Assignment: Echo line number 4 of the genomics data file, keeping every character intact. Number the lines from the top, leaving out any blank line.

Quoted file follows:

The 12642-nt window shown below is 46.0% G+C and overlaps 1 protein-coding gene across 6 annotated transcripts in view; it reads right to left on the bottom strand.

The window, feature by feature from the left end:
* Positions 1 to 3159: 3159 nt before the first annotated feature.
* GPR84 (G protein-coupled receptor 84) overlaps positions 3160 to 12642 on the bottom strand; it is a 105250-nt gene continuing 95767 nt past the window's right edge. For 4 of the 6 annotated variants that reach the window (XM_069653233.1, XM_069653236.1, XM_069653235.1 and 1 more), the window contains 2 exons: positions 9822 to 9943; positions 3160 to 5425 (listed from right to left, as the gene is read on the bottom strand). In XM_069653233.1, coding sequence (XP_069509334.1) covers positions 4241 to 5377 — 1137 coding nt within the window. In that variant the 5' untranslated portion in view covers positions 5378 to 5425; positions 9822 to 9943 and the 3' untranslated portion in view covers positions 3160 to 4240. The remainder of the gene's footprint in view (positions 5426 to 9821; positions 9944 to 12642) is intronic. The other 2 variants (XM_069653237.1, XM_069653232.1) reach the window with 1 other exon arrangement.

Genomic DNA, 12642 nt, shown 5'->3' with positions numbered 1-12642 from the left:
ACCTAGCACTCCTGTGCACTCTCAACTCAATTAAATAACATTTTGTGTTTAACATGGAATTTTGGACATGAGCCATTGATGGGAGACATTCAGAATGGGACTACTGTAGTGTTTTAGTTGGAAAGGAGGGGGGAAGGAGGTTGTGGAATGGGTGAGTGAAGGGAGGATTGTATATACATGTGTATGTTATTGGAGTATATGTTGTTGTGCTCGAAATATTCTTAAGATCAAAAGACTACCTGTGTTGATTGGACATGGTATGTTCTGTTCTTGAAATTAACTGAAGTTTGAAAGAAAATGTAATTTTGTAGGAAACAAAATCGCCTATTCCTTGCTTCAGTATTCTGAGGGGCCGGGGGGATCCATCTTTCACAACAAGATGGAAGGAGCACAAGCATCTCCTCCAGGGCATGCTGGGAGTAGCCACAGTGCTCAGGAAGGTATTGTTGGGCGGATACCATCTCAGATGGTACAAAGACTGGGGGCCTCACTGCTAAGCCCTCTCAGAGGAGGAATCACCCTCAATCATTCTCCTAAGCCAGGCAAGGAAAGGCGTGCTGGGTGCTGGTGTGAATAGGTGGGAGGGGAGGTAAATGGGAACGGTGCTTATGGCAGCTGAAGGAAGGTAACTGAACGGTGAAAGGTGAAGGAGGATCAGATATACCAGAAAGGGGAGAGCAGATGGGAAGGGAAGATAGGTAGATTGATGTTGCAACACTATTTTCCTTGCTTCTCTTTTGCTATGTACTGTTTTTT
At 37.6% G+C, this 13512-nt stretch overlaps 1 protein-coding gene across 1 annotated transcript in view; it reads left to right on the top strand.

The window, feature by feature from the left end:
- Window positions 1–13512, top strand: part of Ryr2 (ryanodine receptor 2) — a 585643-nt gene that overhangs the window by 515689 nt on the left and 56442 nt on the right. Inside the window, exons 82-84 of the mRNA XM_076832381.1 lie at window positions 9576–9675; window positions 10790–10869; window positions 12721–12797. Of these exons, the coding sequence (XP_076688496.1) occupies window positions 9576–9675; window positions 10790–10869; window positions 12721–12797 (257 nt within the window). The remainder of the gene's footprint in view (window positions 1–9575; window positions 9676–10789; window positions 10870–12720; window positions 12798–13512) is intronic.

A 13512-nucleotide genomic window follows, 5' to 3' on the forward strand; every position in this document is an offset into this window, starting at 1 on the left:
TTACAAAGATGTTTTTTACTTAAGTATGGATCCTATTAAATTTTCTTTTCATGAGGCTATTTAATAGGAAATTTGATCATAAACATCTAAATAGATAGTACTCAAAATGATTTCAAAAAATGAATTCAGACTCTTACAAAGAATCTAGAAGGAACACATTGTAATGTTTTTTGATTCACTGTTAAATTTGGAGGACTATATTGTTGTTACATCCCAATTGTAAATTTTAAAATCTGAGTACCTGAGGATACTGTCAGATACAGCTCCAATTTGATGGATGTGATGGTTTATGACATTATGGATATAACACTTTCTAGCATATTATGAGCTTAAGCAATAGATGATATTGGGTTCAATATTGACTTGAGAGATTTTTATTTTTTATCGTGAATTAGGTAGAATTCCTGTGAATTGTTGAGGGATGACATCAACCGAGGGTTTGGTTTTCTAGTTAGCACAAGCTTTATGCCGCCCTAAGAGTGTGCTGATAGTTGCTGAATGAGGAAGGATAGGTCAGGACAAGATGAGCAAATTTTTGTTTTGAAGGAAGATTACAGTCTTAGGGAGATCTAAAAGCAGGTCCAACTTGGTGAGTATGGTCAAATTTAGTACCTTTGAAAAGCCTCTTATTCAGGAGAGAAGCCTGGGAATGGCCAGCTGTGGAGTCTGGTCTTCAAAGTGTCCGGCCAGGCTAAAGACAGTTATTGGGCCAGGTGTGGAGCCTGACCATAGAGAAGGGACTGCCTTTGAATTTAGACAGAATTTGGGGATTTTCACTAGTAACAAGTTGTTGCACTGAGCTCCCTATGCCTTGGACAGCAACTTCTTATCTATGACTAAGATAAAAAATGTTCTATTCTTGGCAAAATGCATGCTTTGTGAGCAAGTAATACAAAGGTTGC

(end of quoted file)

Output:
* GPR84 (G protein-coupled receptor 84) overlaps positions 3160 to 12642 on the bottom strand; it is a 105250-nt gene continuing 95767 nt past the window's right edge. For 4 of the 6 annotated variants that reach the window (XM_069653233.1, XM_069653236.1, XM_069653235.1 and 1 more), the window contains 2 exons: positions 9822 to 9943; positions 3160 to 5425 (listed from right to left, as the gene is read on the bottom strand). In XM_069653233.1, coding sequence (XP_069509334.1) covers positions 4241 to 5377 — 1137 coding nt within the window. In that variant the 5' untranslated portion in view covers positions 5378 to 5425; positions 9822 to 9943 and the 3' untranslated portion in view covers positions 3160 to 4240. The remainder of the gene's footprint in view (positions 5426 to 9821; positions 9944 to 12642) is intronic. The other 2 variants (XM_069653237.1, XM_069653232.1) reach the window with 1 other exon arrangement.